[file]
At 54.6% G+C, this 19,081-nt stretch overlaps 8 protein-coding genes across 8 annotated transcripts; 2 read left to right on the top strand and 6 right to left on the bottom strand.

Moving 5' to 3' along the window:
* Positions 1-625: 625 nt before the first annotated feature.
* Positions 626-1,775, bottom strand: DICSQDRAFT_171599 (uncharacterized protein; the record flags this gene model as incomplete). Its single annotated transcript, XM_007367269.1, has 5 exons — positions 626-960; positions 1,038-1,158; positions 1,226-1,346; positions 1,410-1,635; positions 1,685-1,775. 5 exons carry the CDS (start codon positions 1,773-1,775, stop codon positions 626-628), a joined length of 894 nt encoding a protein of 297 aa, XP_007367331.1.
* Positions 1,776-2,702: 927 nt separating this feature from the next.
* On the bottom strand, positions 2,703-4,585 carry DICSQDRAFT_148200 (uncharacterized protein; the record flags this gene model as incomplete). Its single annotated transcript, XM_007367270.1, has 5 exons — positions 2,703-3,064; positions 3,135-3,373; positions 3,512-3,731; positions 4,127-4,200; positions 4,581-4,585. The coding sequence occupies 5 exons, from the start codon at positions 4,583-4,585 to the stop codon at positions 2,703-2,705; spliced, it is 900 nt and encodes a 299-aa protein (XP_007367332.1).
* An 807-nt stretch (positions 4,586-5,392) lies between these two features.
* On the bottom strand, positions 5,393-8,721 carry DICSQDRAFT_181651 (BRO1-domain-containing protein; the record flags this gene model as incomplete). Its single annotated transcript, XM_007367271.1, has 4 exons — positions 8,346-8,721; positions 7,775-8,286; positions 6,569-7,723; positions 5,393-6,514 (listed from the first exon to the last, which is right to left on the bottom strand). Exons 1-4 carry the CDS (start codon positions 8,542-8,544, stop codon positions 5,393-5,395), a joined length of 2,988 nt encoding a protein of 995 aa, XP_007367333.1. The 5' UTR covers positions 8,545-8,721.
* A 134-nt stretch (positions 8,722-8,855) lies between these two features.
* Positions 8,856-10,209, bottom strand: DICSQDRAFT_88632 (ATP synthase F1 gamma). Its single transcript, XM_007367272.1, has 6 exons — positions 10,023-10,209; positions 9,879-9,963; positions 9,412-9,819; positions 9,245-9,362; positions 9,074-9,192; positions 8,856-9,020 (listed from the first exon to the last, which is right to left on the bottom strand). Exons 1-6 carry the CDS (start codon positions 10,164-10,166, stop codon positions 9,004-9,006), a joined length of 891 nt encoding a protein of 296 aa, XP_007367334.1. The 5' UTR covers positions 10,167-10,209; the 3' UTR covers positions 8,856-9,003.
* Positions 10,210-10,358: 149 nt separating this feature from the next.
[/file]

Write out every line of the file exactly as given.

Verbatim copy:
At 54.6% G+C, this 19,081-nt stretch overlaps 8 protein-coding genes across 8 annotated transcripts; 2 read left to right on the top strand and 6 right to left on the bottom strand.

Moving 5' to 3' along the window:
* Positions 1-625: 625 nt before the first annotated feature.
* Positions 626-1,775, bottom strand: DICSQDRAFT_171599 (uncharacterized protein; the record flags this gene model as incomplete). Its single annotated transcript, XM_007367269.1, has 5 exons — positions 626-960; positions 1,038-1,158; positions 1,226-1,346; positions 1,410-1,635; positions 1,685-1,775. 5 exons carry the CDS (start codon positions 1,773-1,775, stop codon positions 626-628), a joined length of 894 nt encoding a protein of 297 aa, XP_007367331.1.
* Positions 1,776-2,702: 927 nt separating this feature from the next.
* On the bottom strand, positions 2,703-4,585 carry DICSQDRAFT_148200 (uncharacterized protein; the record flags this gene model as incomplete). Its single annotated transcript, XM_007367270.1, has 5 exons — positions 2,703-3,064; positions 3,135-3,373; positions 3,512-3,731; positions 4,127-4,200; positions 4,581-4,585. The coding sequence occupies 5 exons, from the start codon at positions 4,583-4,585 to the stop codon at positions 2,703-2,705; spliced, it is 900 nt and encodes a 299-aa protein (XP_007367332.1).
* An 807-nt stretch (positions 4,586-5,392) lies between these two features.
* On the bottom strand, positions 5,393-8,721 carry DICSQDRAFT_181651 (BRO1-domain-containing protein; the record flags this gene model as incomplete). Its single annotated transcript, XM_007367271.1, has 4 exons — positions 8,346-8,721; positions 7,775-8,286; positions 6,569-7,723; positions 5,393-6,514 (listed from the first exon to the last, which is right to left on the bottom strand). Exons 1-4 carry the CDS (start codon positions 8,542-8,544, stop codon positions 5,393-5,395), a joined length of 2,988 nt encoding a protein of 995 aa, XP_007367333.1. The 5' UTR covers positions 8,545-8,721.
* A 134-nt stretch (positions 8,722-8,855) lies between these two features.
* Positions 8,856-10,209, bottom strand: DICSQDRAFT_88632 (ATP synthase F1 gamma). Its single transcript, XM_007367272.1, has 6 exons — positions 10,023-10,209; positions 9,879-9,963; positions 9,412-9,819; positions 9,245-9,362; positions 9,074-9,192; positions 8,856-9,020 (listed from the first exon to the last, which is right to left on the bottom strand). Exons 1-6 carry the CDS (start codon positions 10,164-10,166, stop codon positions 9,004-9,006), a joined length of 891 nt encoding a protein of 296 aa, XP_007367334.1. The 5' UTR covers positions 10,167-10,209; the 3' UTR covers positions 8,856-9,003.
* Positions 10,210-10,358: 149 nt separating this feature from the next.